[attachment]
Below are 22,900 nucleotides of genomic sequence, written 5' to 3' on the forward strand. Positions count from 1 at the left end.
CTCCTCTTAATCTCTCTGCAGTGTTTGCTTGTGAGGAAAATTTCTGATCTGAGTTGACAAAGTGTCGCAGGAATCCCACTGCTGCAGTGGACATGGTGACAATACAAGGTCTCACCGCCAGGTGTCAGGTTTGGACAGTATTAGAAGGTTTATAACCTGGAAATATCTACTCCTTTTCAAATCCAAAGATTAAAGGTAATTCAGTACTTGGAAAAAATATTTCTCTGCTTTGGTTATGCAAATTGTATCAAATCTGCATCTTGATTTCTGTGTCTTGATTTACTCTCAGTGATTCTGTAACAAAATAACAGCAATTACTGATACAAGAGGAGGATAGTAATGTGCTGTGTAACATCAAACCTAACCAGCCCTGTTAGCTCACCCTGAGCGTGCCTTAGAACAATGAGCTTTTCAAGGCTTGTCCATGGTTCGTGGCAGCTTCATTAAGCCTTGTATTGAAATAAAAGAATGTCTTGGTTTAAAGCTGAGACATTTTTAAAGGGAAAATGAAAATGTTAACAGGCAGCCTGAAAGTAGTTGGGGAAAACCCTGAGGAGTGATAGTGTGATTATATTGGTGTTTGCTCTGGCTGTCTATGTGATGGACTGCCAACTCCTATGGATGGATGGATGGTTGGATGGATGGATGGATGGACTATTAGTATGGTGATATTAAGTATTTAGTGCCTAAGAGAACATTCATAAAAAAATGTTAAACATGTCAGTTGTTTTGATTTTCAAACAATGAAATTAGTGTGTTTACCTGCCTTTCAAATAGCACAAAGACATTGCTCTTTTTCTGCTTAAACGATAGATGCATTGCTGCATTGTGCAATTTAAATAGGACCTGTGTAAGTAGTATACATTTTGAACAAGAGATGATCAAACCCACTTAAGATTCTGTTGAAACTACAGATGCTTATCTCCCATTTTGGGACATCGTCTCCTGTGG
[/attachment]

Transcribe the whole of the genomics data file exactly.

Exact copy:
Below are 22,900 nucleotides of genomic sequence, written 5' to 3' on the forward strand. Positions count from 1 at the left end.
CTCCTCTTAATCTCTCTGCAGTGTTTGCTTGTGAGGAAAATTTCTGATCTGAGTTGACAAAGTGTCGCAGGAATCCCACTGCTGCAGTGGACATGGTGACAATACAAGGTCTCACCGCCAGGTGTCAGGTTTGGACAGTATTAGAAGGTTTATAACCTGGAAATATCTACTCCTTTTCAAATCCAAAGATTAAAGGTAATTCAGTACTTGGAAAAAATATTTCTCTGCTTTGGTTATGCAAATTGTATCAAATCTGCATCTTGATTTCTGTGTCTTGATTTACTCTCAGTGATTCTGTAACAAAATAACAGCAATTACTGATACAAGAGGAGGATAGTAATGTGCTGTGTAACATCAAACCTAACCAGCCCTGTTAGCTCACCCTGAGCGTGCCTTAGAACAATGAGCTTTTCAAGGCTTGTCCATGGTTCGTGGCAGCTTCATTAAGCCTTGTATTGAAATAAAAGAATGTCTTGGTTTAAAGCTGAGACATTTTTAAAGGGAAAATGAAAATGTTAACAGGCAGCCTGAAAGTAGTTGGGGAAAACCCTGAGGAGTGATAGTGTGATTATATTGGTGTTTGCTCTGGCTGTCTATGTGATGGACTGCCAACTCCTATGGATGGATGGATGGTTGGATGGATGGATGGATGGACTATTAGTATGGTGATATTAAGTATTTAGTGCCTAAGAGAACATTCATAAAAAAATGTTAAACATGTCAGTTGTTTTGATTTTCAAACAATGAAATTAGTGTGTTTACCTGCCTTTCAAATAGCACAAAGACATTGCTCTTTTTCTGCTTAAACGATAGATGCATTGCTGCATTGTGCAATTTAAATAGGACCTGTGTAAGTAGTATACATTTTGAACAAGAGATGATCAAACCCACTTAAGATTCTGTTGAAACTACAGATGCTTATCTCCCATTTTGGGACATCGTCTCCTGTGG